A good management system will always address where students should put any incomplete work at.

5. Where do students turn in their work?

Do they keep it at their desk? Turn it in as they finish? Will you call them up to turn them in together? Will you separate assignments or collect them in number order?

6. What to do if a student is absent?

Do they get work before or after they are absent?  Is there a folder where they will find this work? Will you do it or put a student in charge of it? When will the work be due?

7. What hallway procedures will you have? 

8. How will you get students’ attention?

Will you have certain callbacks?  When will you practice?  You will need to fit in practice often during the beginning of the school year.  Pick up these attention grabbers that will get you started on your list!
16 attention grabbers teachers can use to bring the class back to them

9. How will you have students line up?

Will they line up in two lines?  Number order? Boys and girls? Will there be spots around the classroom? No order?  What will the expectations be as they are waiting in line?  Thinking of these things before the students are in the classroom will help with inappropriate behavior.

10. What will your end-of-the-day procedures look like?

Will you dismiss by girls? Boys? Rows? Numbers? When they are dismissed, what will they get?  Will they pick up their mail? Stack their chairs?  Get their backpacks? Will you check their binders before they leave? 
End of the day procedure checklist

11. How will students enter the classroom in the morning?

Will they make a lunch choice?  What do they do for attendance?  Do they have something they need to get started on like bellwork?  Is it on their desk or do they need to go and get it somewhere? I always had this on the projector in the morning when my students came in as a reminder of what they needed to do. 

12. How will you convey your routine for a substitute?

Will you have a sub folder?  Sub tub?  What will you include in your folder?

13. What should students do if they need a new pencil?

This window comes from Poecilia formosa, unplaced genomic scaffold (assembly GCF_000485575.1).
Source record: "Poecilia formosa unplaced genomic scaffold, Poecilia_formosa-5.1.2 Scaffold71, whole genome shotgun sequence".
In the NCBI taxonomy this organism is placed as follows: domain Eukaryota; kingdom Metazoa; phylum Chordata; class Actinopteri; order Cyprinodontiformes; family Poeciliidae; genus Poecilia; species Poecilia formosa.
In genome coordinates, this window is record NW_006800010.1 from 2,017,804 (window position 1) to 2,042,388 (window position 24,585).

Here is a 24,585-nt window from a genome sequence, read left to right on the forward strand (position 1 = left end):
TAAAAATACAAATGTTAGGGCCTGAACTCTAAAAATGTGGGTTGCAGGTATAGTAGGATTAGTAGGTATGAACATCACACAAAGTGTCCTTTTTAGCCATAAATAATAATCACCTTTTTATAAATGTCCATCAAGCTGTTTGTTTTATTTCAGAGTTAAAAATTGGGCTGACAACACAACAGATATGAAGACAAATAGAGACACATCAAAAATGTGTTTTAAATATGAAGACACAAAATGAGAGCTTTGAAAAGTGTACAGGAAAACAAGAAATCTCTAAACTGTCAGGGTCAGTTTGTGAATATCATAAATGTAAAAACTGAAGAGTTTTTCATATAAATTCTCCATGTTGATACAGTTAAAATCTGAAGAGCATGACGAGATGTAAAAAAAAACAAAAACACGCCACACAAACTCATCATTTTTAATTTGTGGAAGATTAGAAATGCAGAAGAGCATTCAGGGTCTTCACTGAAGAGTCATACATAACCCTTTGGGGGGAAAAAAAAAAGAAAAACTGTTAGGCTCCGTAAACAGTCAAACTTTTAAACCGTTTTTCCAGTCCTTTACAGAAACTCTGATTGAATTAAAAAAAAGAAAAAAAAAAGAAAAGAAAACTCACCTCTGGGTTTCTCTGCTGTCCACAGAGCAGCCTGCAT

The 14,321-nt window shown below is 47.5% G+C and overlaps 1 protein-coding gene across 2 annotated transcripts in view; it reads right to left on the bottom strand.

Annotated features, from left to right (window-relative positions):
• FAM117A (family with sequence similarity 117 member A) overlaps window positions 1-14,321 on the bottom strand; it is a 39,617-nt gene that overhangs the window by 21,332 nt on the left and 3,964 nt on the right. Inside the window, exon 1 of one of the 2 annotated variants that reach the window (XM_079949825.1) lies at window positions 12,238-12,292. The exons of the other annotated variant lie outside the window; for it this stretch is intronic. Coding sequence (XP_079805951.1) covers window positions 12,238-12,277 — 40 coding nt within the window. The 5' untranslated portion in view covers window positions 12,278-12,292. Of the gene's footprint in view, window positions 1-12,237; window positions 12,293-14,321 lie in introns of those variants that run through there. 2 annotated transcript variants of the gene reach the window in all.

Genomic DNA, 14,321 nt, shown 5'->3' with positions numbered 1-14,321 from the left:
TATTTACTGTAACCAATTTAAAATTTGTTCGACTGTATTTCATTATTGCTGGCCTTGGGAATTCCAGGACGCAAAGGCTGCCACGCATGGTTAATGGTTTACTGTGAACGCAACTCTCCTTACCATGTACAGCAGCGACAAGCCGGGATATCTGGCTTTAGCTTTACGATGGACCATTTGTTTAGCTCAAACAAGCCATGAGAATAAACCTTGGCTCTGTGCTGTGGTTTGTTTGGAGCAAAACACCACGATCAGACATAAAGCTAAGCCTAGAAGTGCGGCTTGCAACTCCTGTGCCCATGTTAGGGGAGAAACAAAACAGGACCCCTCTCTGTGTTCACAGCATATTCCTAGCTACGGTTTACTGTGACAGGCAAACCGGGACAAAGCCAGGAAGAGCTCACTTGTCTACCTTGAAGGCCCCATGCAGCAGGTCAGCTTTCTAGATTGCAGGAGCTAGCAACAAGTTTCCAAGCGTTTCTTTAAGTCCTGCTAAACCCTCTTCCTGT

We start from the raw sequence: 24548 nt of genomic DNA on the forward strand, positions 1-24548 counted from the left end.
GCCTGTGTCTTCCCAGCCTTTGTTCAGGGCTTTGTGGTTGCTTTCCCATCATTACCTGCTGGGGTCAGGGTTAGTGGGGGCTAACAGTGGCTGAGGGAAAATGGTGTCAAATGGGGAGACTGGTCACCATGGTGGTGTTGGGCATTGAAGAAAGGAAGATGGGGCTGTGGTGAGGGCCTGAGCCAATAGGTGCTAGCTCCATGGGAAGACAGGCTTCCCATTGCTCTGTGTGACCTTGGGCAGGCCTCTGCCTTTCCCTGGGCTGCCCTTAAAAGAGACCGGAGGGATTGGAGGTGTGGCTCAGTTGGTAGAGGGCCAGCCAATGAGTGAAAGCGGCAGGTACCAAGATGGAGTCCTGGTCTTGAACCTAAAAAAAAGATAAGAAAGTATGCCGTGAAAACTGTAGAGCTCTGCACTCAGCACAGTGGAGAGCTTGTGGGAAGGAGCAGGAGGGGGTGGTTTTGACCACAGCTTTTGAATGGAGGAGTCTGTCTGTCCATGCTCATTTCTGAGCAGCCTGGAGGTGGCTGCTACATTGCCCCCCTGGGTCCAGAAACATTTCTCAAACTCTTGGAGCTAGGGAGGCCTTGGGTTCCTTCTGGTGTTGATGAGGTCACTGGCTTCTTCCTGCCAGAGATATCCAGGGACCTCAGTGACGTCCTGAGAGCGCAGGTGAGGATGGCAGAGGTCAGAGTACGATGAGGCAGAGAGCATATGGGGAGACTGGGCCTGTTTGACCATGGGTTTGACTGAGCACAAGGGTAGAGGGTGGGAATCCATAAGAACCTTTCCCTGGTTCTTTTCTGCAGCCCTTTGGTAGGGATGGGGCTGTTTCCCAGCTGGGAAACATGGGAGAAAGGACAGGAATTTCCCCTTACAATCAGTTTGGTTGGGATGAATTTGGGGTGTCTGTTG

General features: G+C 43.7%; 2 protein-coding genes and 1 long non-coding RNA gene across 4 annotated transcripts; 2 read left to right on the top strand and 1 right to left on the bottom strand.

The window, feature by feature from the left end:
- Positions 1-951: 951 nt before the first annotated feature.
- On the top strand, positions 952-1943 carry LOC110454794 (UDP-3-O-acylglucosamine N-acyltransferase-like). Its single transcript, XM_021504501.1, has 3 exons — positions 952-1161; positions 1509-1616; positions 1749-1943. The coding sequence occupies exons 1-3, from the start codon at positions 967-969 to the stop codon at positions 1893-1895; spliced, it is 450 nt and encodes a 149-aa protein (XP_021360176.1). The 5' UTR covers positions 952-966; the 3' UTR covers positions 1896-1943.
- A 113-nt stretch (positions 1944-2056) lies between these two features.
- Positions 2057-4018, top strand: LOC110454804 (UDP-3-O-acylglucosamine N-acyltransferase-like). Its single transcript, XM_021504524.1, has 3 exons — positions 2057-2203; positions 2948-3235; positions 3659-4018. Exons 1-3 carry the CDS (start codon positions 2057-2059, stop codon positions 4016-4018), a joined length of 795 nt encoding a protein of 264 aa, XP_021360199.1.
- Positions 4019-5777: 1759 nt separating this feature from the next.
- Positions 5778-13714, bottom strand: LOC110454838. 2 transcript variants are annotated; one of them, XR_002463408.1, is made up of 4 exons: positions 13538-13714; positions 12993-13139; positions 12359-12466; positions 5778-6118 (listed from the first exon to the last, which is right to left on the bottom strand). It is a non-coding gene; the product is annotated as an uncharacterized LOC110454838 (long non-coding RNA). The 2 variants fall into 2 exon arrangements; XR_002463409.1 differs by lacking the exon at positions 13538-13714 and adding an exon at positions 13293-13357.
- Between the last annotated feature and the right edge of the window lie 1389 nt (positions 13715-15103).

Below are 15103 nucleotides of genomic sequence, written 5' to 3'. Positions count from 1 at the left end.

You wouldn’t think this would be that big of a problem, but trust me, it IS!  The can be a huge distraction the entire day.  Pencils break every .10 of a second in a classroom – that’s a lot of raised hands!  Can they sharpen their pencil?  Is there a place to turn in their pencil for a new one?  Do you use pencil pouches? (let me tell you, THIS is the answer!)  Click to learn more about how I use PENCIL POUCHES in the classroom.
Pencils are another procedure that can be very disruptive if there isn't routine in place.

14. Where should students line up after recess and lunch?

Where should they expect to meet you?  What should their line behavior look like?  Will you have a call back?

15. What will the procedures be for taking a test?

Do all regular rules apply still?  Can they get out of their seat at all?  Do they need blinders or should they cover their paper? What happens if they have a question?  What if they talk to a neighbor?  What do students do when they finish a test?  Should they get up to turn it in or will that distract others and cause students to rush? 

16. What are your classroom rules?

This is an entire subject unto itself 😉  Think carefully about these.  Will you introduce them to the students or will you make them up together?  Will you implement them on the first day?  Where can students find the rules?  It doesn’t matter what they look like, just make sure they are posted and reviewed by the minute.
Class rules

17.  What is your classroom behavior plan?

Behavior clip chart?  Group/table points?  ClassDojo?  What effective behavior management plan will you have in place?

18. What are your classroom jobs?

These are very important.  Not only are students truly excited to be helping out the teacher, but they really ARE helping the teacher out.  If you can delegate the job, do it!  Think of jobs that you may have to start the year off with and possibly some other jobs that can be added throughout the year as students get comfortable with the routine.  I like to try to match my jobs to my theme!  
Classroom jobs will help with routines

19. What are the classroom library procedures?